Don’t be fooled by the fireworks
There are two ways of talking about Pentecost – the 50th day after Easter. The first is to focus on the pyrotechnics of the day: wind, fire, and an experience of instantaneous translation between the speakers of myriad of languages. The second is to develop a wider perspective on the fruits of the day itself. The ‘descent’ [a spatial metaphor] of the Holy Spirit at Pentecost literally changed the world. Listen to how Luke describes the birth of a new kind of community with a very distinctive way of living.
Awe came upon everyone, ….All who belonged were together and had all things in common; they would sell their possessions and goods and distribute the proceeds to all, as any had need. Day by day, as they spent much time together in the temple, they broke bread at home and ate their food with glad and generous hearts praising God and having the goodwill of all the people.
This image of community shocks us – and so it should! For it stands as a perpetual indictment upon the values and practices of our own society. Luke describes a community of folk transformed through the indwelling of the Holy Spirit.
For me, the spatial metaphors here are not up - heaven and earth-down, but side by side between parallel dimensions occupying the same location. At the Ascension the human Jesus carries our humanity into the divine community - triggering at Pentecost a reciprocal movement in the opposite direction with the divine Spirit of God moving back through the inter-dimensional membrane infusing and transforming the Our-Space with the energies of the God-Space.
Luke’s description of the early Christian community is a description of what the Our-Space infused with the energies of the God-Space looks like. Equity and magnetic inclusion become the hall marks of such a community where from
all according to ability - to all according to need is the lived reality
. As a community the first Christians became magnetic, drawing increasing numbers of people into this new way of being human in community. They became a community configuring itself for those who had yet to show up.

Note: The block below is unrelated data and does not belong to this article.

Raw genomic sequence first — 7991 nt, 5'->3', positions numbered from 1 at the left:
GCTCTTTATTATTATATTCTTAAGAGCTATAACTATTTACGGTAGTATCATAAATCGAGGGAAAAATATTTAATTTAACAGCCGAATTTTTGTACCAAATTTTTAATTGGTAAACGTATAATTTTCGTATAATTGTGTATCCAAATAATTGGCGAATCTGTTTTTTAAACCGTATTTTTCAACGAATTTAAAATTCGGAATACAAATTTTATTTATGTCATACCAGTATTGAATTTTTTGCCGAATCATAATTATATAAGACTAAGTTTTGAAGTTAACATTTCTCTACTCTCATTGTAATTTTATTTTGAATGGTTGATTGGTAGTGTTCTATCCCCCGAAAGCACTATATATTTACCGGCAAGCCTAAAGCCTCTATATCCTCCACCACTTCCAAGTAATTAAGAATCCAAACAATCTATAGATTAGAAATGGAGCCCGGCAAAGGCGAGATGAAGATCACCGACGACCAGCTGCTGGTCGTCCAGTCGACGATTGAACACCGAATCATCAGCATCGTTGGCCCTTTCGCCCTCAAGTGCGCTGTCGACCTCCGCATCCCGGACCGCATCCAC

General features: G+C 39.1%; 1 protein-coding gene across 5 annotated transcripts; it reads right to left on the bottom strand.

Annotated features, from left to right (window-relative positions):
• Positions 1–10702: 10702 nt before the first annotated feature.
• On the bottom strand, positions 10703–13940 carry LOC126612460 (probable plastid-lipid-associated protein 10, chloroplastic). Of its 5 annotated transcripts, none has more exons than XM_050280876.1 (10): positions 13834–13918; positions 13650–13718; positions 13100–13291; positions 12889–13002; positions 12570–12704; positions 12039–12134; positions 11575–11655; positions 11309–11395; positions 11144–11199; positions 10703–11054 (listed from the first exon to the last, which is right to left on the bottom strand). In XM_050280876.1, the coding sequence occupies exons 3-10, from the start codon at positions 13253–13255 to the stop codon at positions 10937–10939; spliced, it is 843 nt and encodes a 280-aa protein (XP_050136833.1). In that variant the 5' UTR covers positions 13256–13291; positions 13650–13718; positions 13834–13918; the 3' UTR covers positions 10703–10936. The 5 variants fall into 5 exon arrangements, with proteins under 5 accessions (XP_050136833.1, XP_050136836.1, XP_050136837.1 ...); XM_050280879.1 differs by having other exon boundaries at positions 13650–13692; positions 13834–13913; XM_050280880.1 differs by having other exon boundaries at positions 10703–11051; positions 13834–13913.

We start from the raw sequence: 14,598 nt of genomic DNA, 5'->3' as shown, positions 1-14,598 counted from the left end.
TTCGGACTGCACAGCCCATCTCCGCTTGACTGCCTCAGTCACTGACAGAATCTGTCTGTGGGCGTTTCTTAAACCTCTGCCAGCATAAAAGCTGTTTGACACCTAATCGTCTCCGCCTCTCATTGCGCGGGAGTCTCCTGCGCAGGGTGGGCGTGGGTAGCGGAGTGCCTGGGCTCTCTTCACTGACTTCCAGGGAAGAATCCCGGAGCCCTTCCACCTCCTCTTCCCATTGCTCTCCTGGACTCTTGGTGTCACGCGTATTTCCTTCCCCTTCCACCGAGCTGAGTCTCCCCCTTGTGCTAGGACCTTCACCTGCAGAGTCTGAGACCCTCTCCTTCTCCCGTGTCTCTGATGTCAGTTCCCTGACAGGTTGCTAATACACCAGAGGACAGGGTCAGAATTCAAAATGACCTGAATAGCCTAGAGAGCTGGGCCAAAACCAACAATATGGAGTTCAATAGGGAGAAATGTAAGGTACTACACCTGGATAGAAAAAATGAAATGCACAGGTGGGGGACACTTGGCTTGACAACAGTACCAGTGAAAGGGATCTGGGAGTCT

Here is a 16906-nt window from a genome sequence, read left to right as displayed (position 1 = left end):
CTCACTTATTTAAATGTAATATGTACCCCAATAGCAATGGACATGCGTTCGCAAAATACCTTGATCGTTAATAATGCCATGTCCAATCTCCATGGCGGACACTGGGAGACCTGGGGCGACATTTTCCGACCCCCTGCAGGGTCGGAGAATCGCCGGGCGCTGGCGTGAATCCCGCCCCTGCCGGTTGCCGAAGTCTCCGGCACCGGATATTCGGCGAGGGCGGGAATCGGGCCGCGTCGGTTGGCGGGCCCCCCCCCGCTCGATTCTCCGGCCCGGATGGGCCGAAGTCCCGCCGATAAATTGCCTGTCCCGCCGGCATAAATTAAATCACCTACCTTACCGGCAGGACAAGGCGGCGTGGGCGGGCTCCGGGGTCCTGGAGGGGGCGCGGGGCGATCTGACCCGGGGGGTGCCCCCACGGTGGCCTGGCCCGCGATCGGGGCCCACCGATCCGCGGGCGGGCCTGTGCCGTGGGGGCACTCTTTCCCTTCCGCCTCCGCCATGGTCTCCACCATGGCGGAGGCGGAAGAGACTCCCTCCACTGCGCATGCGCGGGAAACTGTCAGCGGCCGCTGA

Being a community that is continually (re)configuring itself for those who have yet to show up is the primary goal for us at St Martin’s. I am proud that we have embraced this as part of our mission identity. As a practical example of this mission I want to draw attention to our food pantry which is not only running precariously low at the moment but will likely remain so over the summer. Therefore, I am appealing for denotations of canned and packaged whole food items to the food pantry. You can deliver these either to the office or to the baskets at the back of the church.
Remember community is only as real as the energy we invest in building and maintaining it. In a community where many of us earn our daily bread in the financial investment sector, we all know the more you invest, the richer the personal return on your investment.
That which we can imagine for ourselves; that which through hard work and effort we can build by ourselves, pales in comparison to that which God can and will do in and through us, for the healing of the creation.
See you in Church, and don’t forget to wear
red, on Sunday.